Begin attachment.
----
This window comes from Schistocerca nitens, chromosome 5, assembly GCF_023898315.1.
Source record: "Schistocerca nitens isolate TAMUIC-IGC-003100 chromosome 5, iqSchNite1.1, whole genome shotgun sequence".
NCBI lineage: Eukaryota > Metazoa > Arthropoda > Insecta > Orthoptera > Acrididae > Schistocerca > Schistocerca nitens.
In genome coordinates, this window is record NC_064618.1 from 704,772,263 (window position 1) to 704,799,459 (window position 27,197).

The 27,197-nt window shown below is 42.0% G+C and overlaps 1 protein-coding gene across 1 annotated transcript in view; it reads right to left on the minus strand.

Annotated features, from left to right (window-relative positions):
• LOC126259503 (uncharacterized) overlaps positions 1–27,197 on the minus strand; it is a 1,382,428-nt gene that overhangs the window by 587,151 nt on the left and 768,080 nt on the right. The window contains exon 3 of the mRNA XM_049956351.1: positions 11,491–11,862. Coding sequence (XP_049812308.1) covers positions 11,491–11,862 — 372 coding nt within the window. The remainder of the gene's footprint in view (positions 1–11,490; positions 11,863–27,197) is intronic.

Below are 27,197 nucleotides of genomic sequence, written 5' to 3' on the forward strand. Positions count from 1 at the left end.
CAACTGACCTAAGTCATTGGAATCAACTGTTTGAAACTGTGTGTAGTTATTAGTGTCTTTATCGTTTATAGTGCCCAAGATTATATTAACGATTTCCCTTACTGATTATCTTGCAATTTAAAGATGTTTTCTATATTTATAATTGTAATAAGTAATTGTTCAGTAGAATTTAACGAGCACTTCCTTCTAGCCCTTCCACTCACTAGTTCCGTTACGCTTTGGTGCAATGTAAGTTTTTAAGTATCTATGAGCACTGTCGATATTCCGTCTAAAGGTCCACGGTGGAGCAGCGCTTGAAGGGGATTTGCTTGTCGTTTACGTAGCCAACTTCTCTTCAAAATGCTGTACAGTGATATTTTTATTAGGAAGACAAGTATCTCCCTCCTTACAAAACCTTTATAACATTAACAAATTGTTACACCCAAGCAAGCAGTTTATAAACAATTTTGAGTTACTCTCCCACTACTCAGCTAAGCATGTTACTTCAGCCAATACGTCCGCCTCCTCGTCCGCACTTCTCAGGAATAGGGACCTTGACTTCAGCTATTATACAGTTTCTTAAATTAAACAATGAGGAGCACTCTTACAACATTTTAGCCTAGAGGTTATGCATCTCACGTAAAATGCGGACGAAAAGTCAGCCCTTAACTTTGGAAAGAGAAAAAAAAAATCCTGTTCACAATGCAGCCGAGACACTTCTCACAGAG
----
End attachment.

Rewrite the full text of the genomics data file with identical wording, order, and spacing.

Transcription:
This window comes from Schistocerca nitens, chromosome 5, assembly GCF_023898315.1.
Source record: "Schistocerca nitens isolate TAMUIC-IGC-003100 chromosome 5, iqSchNite1.1, whole genome shotgun sequence".
NCBI lineage: Eukaryota > Metazoa > Arthropoda > Insecta > Orthoptera > Acrididae > Schistocerca > Schistocerca nitens.
In genome coordinates, this window is record NC_064618.1 from 704,772,263 (window position 1) to 704,799,459 (window position 27,197).

The 27,197-nt window shown below is 42.0% G+C and overlaps 1 protein-coding gene across 1 annotated transcript in view; it reads right to left on the minus strand.

Annotated features, from left to right (window-relative positions):
• LOC126259503 (uncharacterized) overlaps positions 1–27,197 on the minus strand; it is a 1,382,428-nt gene that overhangs the window by 587,151 nt on the left and 768,080 nt on the right. The window contains exon 3 of the mRNA XM_049956351.1: positions 11,491–11,862. Coding sequence (XP_049812308.1) covers positions 11,491–11,862 — 372 coding nt within the window. The remainder of the gene's footprint in view (positions 1–11,490; positions 11,863–27,197) is intronic.

Below are 27,197 nucleotides of genomic sequence, written 5' to 3' on the forward strand. Positions count from 1 at the left end.
CAACTGACCTAAGTCATTGGAATCAACTGTTTGAAACTGTGTGTAGTTATTAGTGTCTTTATCGTTTATAGTGCCCAAGATTATATTAACGATTTCCCTTACTGATTATCTTGCAATTTAAAGATGTTTTCTATATTTATAATTGTAATAAGTAATTGTTCAGTAGAATTTAACGAGCACTTCCTTCTAGCCCTTCCACTCACTAGTTCCGTTACGCTTTGGTGCAATGTAAGTTTTTAAGTATCTATGAGCACTGTCGATATTCCGTCTAAAGGTCCACGGTGGAGCAGCGCTTGAAGGGGATTTGCTTGTCGTTTACGTAGCCAACTTCTCTTCAAAATGCTGTACAGTGATATTTTTATTAGGAAGACAAGTATCTCCCTCCTTACAAAACCTTTATAACATTAACAAATTGTTACACCCAAGCAAGCAGTTTATAAACAATTTTGAGTTACTCTCCCACTACTCAGCTAAGCATGTTACTTCAGCCAATACGTCCGCCTCCTCGTCCGCACTTCTCAGGAATAGGGACCTTGACTTCAGCTATTATACAGTTTCTTAAATTAAACAATGAGGAGCACTCTTACAACATTTTAGCCTAGAGGTTATGCATCTCACGTAAAATGCGGACGAAAAGTCAGCCCTTAACTTTGGAAAGAGAAAAAAAAAATCCTGTTCACAATGCAGCCGAGACACTTCTCACAGAG